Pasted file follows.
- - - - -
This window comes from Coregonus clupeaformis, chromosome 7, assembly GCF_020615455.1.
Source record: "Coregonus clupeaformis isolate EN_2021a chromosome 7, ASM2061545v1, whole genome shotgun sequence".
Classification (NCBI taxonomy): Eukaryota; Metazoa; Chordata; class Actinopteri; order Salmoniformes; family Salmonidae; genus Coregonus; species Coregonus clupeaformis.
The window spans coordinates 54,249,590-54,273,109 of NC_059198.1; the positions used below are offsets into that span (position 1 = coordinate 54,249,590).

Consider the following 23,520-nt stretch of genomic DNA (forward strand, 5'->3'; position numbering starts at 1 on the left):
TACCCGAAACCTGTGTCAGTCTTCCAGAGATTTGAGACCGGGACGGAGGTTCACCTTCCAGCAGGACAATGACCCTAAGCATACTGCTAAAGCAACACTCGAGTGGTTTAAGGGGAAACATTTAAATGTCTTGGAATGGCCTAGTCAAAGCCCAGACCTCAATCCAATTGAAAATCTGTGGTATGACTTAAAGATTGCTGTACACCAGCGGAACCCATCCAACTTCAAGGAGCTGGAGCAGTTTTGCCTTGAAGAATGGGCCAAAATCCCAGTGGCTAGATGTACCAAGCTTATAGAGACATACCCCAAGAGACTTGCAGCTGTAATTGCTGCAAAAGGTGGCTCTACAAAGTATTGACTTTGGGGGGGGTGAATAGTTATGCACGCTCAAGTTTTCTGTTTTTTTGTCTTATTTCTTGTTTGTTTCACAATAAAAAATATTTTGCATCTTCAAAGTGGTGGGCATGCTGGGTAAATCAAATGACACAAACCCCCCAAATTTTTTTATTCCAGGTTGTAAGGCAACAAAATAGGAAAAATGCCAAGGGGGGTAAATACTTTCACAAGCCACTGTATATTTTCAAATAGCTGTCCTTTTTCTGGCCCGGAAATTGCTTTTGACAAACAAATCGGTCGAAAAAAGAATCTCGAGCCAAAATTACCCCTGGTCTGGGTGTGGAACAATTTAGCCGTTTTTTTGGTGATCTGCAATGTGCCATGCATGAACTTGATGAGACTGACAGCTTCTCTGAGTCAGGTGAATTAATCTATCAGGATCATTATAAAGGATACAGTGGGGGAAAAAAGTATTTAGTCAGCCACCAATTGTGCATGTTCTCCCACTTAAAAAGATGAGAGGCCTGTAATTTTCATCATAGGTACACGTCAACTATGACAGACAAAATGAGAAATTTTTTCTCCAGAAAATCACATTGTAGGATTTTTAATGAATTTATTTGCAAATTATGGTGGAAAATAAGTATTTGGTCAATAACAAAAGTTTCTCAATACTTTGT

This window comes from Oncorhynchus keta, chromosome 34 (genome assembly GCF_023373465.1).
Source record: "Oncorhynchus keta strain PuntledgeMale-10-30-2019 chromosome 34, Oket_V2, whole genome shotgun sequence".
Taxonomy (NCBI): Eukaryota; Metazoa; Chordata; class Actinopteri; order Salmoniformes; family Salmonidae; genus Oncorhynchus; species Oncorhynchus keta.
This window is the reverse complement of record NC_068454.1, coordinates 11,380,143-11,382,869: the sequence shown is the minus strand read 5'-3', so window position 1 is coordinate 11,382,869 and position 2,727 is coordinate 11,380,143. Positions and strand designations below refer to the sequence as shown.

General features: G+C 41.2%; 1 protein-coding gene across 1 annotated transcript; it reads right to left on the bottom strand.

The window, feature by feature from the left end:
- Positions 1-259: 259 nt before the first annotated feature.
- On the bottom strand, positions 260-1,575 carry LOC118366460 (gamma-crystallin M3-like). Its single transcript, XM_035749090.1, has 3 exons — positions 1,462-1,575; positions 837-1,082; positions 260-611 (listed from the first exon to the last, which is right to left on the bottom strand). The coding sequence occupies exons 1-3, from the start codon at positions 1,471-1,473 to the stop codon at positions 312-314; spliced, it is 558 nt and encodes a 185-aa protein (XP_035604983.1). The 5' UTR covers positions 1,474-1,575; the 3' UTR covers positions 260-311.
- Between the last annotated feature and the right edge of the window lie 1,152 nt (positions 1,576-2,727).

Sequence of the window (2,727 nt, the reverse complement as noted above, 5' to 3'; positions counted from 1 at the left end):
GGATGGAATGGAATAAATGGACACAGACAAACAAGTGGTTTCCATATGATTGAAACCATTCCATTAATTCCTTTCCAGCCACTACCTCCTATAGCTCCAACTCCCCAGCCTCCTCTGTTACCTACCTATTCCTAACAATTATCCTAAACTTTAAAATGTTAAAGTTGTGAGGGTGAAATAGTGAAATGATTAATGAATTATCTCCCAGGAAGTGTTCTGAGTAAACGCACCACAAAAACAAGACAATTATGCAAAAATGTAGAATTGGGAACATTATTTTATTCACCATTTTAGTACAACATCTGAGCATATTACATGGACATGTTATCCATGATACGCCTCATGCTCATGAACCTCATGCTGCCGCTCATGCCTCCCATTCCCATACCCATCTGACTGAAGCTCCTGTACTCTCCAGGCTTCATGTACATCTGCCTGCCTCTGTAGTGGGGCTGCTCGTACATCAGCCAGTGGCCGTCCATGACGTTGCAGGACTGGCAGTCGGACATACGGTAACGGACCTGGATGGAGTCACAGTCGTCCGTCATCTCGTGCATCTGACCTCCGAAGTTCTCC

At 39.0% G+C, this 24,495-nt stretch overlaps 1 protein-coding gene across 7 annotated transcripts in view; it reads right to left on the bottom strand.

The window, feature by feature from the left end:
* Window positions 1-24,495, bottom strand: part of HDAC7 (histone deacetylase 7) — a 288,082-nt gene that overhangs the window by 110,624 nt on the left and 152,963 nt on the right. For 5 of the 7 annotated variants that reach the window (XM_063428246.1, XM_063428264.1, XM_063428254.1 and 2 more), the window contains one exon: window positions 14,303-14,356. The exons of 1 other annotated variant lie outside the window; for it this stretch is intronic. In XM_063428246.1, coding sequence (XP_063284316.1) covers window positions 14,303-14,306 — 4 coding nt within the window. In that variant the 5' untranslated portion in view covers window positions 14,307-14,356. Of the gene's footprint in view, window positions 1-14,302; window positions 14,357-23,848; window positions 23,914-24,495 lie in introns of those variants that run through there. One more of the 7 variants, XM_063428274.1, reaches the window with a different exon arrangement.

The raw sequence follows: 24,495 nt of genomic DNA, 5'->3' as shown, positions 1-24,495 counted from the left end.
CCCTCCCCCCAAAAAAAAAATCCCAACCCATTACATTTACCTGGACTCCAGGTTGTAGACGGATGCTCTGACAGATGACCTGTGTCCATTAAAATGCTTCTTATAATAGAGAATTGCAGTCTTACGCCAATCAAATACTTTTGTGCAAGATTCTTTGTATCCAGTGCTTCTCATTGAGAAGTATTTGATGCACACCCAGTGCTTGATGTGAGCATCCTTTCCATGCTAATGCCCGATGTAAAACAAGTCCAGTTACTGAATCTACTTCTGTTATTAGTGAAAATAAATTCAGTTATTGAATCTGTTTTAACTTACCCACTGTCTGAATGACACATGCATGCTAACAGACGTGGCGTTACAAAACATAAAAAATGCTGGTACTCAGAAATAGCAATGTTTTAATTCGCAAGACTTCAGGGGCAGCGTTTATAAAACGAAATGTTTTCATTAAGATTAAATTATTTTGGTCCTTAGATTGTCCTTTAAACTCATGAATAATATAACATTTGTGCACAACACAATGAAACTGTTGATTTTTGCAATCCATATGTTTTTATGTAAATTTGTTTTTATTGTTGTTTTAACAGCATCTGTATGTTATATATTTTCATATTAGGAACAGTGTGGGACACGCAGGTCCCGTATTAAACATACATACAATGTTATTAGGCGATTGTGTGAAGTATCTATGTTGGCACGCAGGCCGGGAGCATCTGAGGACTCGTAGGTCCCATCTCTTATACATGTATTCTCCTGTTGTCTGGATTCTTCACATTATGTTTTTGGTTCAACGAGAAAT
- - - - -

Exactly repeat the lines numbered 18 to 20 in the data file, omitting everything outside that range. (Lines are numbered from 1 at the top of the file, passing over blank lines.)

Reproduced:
At 39.0% G+C, this 24,495-nt stretch overlaps 1 protein-coding gene across 7 annotated transcripts in view; it reads right to left on the bottom strand.

The window, feature by feature from the left end:
* Window positions 1-24,495, bottom strand: part of HDAC7 (histone deacetylase 7) — a 288,082-nt gene that overhangs the window by 110,624 nt on the left and 152,963 nt on the right. For 5 of the 7 annotated variants that reach the window (XM_063428246.1, XM_063428264.1, XM_063428254.1 and 2 more), the window contains one exon: window positions 14,303-14,356. The exons of 1 other annotated variant lie outside the window; for it this stretch is intronic. In XM_063428246.1, coding sequence (XP_063284316.1) covers window positions 14,303-14,306 — 4 coding nt within the window. In that variant the 5' untranslated portion in view covers window positions 14,307-14,356. Of the gene's footprint in view, window positions 1-14,302; window positions 14,357-23,848; window positions 23,914-24,495 lie in introns of those variants that run through there. One more of the 7 variants, XM_063428274.1, reaches the window with a different exon arrangement.